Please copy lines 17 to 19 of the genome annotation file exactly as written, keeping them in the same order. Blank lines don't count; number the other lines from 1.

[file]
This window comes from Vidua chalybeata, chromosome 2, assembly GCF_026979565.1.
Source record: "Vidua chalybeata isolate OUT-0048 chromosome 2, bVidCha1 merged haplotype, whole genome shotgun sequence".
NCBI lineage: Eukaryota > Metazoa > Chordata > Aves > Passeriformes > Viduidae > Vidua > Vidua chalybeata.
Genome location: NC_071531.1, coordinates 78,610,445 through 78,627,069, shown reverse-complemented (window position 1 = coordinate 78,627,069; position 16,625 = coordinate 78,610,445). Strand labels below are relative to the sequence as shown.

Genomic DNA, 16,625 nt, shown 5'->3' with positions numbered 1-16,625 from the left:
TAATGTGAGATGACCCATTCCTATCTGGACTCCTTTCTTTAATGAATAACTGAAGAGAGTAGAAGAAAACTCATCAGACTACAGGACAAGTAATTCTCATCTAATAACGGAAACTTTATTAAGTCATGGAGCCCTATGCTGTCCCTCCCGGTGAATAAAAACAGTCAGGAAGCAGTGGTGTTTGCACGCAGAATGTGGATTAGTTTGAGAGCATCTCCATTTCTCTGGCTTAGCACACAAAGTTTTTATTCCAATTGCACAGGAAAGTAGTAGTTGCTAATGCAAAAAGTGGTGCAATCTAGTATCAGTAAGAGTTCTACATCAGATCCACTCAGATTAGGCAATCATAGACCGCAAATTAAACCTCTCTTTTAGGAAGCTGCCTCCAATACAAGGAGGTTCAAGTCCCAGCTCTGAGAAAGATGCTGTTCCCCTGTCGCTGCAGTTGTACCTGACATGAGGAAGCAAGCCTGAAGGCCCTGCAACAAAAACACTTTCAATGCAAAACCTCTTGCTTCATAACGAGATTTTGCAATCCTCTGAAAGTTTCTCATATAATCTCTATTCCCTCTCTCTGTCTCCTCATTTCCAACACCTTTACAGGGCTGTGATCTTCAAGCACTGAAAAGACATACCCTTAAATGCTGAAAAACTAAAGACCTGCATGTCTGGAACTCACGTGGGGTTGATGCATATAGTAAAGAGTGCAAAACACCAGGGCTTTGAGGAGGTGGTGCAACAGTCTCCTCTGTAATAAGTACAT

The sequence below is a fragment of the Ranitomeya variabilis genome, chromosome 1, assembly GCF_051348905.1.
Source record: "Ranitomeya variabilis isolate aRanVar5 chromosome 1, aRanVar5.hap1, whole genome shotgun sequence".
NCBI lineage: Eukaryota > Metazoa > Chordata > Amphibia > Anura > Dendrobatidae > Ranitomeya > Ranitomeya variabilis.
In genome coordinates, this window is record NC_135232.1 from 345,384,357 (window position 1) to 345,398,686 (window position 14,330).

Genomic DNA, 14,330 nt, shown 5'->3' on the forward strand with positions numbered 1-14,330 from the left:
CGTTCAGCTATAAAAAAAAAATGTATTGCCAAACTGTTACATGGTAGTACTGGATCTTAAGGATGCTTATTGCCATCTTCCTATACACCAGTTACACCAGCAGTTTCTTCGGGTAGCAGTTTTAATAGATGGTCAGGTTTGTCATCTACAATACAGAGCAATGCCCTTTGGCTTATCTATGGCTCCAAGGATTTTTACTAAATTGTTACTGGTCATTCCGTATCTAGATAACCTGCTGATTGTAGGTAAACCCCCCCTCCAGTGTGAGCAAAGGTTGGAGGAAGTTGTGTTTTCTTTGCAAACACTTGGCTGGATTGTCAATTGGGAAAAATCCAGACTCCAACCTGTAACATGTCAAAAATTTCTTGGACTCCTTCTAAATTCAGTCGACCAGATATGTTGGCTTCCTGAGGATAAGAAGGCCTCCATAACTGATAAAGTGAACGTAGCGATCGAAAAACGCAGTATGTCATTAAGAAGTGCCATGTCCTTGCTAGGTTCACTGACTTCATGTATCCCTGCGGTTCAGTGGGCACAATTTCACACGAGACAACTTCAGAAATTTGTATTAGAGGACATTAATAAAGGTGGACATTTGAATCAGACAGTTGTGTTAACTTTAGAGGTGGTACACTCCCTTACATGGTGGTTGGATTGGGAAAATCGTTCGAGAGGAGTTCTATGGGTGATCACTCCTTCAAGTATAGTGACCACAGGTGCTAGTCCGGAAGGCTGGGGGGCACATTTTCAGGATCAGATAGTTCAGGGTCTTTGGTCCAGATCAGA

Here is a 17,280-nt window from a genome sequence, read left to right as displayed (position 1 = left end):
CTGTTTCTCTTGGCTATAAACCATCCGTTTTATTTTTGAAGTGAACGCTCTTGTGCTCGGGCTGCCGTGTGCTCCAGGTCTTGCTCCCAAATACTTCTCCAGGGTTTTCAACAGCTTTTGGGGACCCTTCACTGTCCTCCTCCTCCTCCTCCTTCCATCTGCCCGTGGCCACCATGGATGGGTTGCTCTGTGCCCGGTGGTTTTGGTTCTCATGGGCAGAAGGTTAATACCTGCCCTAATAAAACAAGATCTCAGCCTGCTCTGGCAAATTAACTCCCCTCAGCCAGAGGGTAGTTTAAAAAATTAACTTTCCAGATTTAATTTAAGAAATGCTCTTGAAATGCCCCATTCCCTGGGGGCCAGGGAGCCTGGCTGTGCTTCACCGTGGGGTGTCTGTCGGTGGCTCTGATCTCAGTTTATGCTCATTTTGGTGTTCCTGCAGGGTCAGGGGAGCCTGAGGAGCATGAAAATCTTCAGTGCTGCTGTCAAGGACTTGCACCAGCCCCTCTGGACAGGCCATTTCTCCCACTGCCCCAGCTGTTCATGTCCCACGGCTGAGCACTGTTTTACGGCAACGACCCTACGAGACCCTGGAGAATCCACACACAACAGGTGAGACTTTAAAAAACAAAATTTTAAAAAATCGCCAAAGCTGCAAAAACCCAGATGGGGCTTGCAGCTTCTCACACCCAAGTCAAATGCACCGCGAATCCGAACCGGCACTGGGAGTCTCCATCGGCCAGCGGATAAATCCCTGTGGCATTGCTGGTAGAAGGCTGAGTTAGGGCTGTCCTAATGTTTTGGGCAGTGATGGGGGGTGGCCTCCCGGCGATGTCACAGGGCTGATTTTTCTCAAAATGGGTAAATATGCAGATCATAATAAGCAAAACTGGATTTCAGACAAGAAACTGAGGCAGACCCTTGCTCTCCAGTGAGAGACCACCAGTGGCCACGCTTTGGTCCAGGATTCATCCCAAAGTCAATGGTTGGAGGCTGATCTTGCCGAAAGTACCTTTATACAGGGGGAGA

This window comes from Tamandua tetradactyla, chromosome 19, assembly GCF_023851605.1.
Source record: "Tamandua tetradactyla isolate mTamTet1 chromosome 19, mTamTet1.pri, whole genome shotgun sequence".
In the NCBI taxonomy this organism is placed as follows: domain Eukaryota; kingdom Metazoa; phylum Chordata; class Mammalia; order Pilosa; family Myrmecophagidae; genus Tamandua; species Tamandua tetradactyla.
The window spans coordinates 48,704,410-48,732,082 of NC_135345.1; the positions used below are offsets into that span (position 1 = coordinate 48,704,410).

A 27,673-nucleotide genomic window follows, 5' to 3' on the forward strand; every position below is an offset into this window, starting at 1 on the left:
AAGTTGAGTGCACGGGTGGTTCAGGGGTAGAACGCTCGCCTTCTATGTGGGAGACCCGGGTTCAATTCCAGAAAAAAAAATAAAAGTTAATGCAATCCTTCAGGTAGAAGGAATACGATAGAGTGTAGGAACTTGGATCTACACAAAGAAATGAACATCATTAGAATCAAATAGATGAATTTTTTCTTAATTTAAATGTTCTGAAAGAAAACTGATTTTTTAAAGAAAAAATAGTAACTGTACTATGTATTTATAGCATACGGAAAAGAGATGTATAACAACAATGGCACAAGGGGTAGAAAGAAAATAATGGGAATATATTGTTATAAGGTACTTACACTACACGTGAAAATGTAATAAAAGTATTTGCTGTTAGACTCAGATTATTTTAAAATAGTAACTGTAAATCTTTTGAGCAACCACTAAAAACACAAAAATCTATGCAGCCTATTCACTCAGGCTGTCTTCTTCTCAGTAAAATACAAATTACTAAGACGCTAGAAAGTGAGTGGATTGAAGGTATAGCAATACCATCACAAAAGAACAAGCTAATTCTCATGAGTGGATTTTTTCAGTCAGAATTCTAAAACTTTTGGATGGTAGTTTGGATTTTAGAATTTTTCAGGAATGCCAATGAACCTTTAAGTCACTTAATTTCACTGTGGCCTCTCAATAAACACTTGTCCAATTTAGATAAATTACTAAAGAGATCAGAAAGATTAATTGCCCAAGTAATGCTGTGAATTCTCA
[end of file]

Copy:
In the NCBI taxonomy this organism is placed as follows: domain Eukaryota; kingdom Metazoa; phylum Chordata; class Mammalia; order Pilosa; family Myrmecophagidae; genus Tamandua; species Tamandua tetradactyla.
The window spans coordinates 48,704,410-48,732,082 of NC_135345.1; the positions used below are offsets into that span (position 1 = coordinate 48,704,410).

A 27,673-nucleotide genomic window follows, 5' to 3' on the forward strand; every position below is an offset into this window, starting at 1 on the left: